Nicolai Ouroussoff writes in The New York Times:
A group of more than 130 artists, including many prominent figures in the Middle Eastern art world, says it will boycott the $800 million Guggenheim museum being built in Abu Dhabi, the capital of the United Arab Emirates, unless conditions for the foreign laborers at the site are improved.
The new Guggenheim, designed by Frank Gehry, is one of the highest-profile construction projects in the Middle East. It is to be the centerpiece of a sprawling development called Saadiyat Island that includes a half-billion-dollar branch of the Louvre Museum designed by Jean Nouvel, a national museum designed by Norman Foster, luxury resorts, golf clubs, marinas and acres of private villas.
“Artists should not be asked to exhibit their work in buildings built on the backs of exploited workers,” Walid Raad, a Lebanese-born New York artist who is one of the boycott’s organizers, said in a statement. “Those working with bricks and mortar deserve the same kind of respect as those working with cameras and brushes.”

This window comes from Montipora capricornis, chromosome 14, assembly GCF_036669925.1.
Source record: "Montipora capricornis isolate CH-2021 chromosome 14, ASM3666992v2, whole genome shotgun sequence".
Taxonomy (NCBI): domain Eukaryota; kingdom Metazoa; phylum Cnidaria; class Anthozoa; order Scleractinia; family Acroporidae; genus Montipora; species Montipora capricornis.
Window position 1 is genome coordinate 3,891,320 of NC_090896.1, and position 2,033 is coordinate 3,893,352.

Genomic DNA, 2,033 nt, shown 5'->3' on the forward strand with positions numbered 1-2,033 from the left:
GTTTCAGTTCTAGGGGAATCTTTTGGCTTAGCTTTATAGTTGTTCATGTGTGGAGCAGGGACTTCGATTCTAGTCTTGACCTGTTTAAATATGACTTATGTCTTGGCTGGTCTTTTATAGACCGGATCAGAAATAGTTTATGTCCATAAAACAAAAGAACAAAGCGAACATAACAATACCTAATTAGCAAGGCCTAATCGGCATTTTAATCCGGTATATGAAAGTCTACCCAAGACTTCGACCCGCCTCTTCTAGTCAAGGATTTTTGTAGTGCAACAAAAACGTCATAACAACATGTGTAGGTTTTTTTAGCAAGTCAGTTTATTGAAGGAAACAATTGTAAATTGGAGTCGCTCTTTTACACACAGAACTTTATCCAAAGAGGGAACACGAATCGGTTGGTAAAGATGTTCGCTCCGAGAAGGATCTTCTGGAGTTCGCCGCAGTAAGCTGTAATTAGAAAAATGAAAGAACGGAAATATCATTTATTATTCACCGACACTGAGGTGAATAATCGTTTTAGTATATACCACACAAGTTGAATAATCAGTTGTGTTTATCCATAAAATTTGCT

This is a significant and important step. Perhaps (we hope) one that fosters crucial rethinking of what is perhaps requested of the Gulf region: better monitored and ethical working conditions for its labor force. To delve into a sorry cliche, perhaps art can be so much more. Building isn't going to stop as of yet, but a start is still a start.